This is becoming unreasonable. Either engage in the discussion that Liverpool_SC has set out or ignore this thread.

    Liverpool_SC put a lot of thought into his post. It's a shame he's getting such undeserved knee jerk reactions. Indeed, as far as I'm concerned they amount to trolling and flaming. On the one hand they're just belligerant assertions about the character of this thread and on the other they effectively impugn the character of the poster as an "Etch basher". I'm not going to tolerate this level of discourse on this board anymore because at this point it's effectively shutting down any debate.

    In the end, Liverpool_SC put thought into his post. Please give him the courtesy of putting thought into your responses.
  7. SABuffalo786

    SABuffalo786 New Member

    May 18, 2002
    Buffalo, New York

    How is he bashing Marco when all he is doing is telling the truth?
  8. Sachin

    Sachin New Member

    Jan 14, 2000
    La Norte
    DC United
    Personally, I think our offensive woes have more to do with not shooting the ball than anything else. Think about this: We've earned more corners than any other team. We're getting the ball into the box, but not shooting it at goal.

  9. Sanguine

    Sanguine Member

    Jul 4, 2003
    Reston, VA
    The problem with DC United's attack is that DC United does not attack.
  10. GUTuna

    GUTuna Member

    Mar 23, 2000
    Washington, DC USA
    Our attack was starting to come together late into the season. We were more dynamic and hard-charging. This all came together during the match away vs. Metro.

    The next game Olsen went down, and it killed us. Olsen had really regained his form and was the key for us in the attack. He was getting behind the defense, stretching the field with his speed, and being aggressive shooting the ball.

    This led to many other positive developments. With Olsen attacking one side, Quintanilla often found space on the opposite side to launch an opportune cross or get off a shot. Additionally, this allowed us to play Stewart and Cerritos up front in a pairing almost everyone would agree was the best we've had this season.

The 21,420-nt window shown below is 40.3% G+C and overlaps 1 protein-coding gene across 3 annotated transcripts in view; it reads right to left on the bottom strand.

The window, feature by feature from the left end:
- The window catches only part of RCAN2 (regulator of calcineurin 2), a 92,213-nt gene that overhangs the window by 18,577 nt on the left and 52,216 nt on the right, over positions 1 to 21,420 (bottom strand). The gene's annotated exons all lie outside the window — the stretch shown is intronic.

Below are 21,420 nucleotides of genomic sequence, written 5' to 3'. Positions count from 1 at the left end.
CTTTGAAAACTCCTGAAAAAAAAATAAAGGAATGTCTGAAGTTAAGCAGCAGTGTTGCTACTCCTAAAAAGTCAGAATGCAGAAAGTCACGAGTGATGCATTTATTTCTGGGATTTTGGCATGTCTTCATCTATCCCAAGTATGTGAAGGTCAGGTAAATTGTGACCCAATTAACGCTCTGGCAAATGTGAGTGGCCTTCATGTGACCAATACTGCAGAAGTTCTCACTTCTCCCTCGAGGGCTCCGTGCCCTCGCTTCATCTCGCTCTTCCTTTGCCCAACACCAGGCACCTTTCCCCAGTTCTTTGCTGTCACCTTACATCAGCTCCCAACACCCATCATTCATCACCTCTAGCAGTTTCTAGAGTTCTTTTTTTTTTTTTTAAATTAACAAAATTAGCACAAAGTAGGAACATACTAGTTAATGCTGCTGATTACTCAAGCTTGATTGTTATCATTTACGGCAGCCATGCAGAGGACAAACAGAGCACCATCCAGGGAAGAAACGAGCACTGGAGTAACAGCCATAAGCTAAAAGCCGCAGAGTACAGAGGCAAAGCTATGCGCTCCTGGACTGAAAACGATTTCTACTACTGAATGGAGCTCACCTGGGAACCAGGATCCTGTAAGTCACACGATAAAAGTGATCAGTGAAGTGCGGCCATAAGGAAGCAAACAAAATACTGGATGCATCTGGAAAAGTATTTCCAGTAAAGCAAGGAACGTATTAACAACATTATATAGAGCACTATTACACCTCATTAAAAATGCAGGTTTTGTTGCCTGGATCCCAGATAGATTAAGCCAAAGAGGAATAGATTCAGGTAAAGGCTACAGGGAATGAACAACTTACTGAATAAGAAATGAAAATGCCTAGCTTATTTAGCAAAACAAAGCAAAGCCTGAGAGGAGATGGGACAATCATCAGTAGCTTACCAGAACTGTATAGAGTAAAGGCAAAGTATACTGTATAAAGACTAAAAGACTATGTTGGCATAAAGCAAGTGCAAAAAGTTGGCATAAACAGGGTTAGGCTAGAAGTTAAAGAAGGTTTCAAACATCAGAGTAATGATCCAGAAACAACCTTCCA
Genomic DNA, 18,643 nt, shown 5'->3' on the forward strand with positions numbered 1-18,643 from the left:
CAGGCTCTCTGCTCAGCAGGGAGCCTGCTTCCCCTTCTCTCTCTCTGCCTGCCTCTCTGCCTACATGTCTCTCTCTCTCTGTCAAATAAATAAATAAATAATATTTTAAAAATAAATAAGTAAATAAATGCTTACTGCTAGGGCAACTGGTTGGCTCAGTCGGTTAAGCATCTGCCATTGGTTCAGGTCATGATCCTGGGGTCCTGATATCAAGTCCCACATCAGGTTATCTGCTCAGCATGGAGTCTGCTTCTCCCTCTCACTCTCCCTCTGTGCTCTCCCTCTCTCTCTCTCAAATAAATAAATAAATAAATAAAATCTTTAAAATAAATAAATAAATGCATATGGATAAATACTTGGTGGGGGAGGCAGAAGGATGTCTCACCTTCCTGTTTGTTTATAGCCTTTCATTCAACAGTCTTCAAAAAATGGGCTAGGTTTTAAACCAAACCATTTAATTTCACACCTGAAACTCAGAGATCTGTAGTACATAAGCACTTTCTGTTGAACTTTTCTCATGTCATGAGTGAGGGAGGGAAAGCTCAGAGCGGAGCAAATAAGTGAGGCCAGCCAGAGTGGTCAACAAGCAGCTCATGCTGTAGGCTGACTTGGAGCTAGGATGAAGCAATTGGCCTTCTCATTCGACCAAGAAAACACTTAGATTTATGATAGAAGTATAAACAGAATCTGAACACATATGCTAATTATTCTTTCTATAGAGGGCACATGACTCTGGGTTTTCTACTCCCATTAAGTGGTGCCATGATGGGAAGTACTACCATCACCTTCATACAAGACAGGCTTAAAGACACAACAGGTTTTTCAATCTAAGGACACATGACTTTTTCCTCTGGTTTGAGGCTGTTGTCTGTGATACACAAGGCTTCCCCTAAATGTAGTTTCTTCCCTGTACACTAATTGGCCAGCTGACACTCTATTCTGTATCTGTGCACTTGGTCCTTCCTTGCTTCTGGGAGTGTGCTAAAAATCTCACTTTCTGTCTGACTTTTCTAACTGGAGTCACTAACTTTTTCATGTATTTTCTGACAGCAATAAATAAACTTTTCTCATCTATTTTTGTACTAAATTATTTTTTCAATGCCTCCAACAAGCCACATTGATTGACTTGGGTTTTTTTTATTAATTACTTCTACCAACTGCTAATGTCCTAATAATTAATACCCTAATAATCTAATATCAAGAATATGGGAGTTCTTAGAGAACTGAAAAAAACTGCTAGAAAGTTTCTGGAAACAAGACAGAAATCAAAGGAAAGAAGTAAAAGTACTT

With Olsen down, and his offensive/defensive work rate absent, our attack has sputtered. We've had to pull Earnie back to midfield to compensate.
    We're not nearly as good in transition. This is not a knock on Etch or Kovalenko individually, but I just don't have confidence with the two of them in the middle. That combination leaves us defensively vulnerable in the middle. Without a comparable threat on the opposite wing, Quintanilla has been shut down because he doesn't have the speed to get down the wing as well.

    Also, I too have been dissapointed in Convey. This has been the time he needed to step up and propel this offense. Yet we've only seen flashes. I know he's been sick, or down from his failed transfer, or misused by Hudson. But the point is that if this team was going to continue to thrive after Olsen went down, it needed strong, near dominating play from Convey in the midfield. We haven't seen it.
  11. eltico

    eltico Member

    Jul 16, 2000
    Liverpool, I'm sorry, I was trying to be a sarcastic goof, as I often am between classes when I do all I can to avoid doing anything remotely scholastic or productive in nature.

    Anyway, that said, I think the biggest problem is the conflicting styles among our most important attacking players. Really at no point have Etch, Stewart, and Convey appeared to be on the same page. Target forward and tactics aside, when the three players you intend to rely on for substantial contributions to the attack can't seem to connect at all with one or another, you're in trouble.